We should be getting young people back into work. Despite the Government’s rhetoric on full employment, there are no new policies to deliver this. The Work Programme is so unsuccessful that people are more likely to go back to the jobcentre than find work. Only 5% of disabled people on the Work Programme have found work through it. We need a compulsory jobs guarantee to ensure there is a paid job for every young person under 25 who has been out of work for a year.

We also need practical measures to tackle the cost of living crisis, such as tackling rising energy bills or helping families with childcare costs, within this Parliament. We would expand free childcare for working parents of three and four year-olds from 15 to 25 hours a week.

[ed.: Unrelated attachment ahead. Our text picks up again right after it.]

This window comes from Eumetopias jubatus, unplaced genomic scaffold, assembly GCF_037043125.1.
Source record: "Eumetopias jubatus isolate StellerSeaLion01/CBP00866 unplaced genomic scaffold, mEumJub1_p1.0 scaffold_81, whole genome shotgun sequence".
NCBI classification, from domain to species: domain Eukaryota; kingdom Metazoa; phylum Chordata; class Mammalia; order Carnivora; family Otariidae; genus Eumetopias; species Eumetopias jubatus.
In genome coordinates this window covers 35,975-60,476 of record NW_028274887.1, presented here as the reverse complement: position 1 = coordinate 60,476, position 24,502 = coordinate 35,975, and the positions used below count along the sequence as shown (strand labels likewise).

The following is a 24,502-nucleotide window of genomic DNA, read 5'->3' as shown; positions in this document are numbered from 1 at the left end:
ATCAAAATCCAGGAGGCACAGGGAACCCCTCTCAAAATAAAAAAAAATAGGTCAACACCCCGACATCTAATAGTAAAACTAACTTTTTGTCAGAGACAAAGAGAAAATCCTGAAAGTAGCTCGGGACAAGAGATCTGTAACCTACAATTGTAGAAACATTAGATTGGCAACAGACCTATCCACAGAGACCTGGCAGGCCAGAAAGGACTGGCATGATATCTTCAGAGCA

We should be cutting business rates for small and medium-sized enterprises. The Government are focusing their help on the 2%—the largest multinationals—and not doing enough for 98% of British businesses, the small and medium-sized enterprises. We need action from the Government to ensure a strong, sustained and balanced recovery. Manufacturing, construction and infrastructure investment are all down. Consumers are having to dip into their savings, and the OBR predicts that growth may well slow in the future when those savings run out. Indeed, the OBR sees households’ gross debt to income ratio rising from 124% in 2014, which was a 10-year low, to 165% in 2019, which is near to pre-crisis levels of indebtedness. Exports are falling, not rising. Nothing in the Budget tackles the productivity crisis that has emerged in recent years.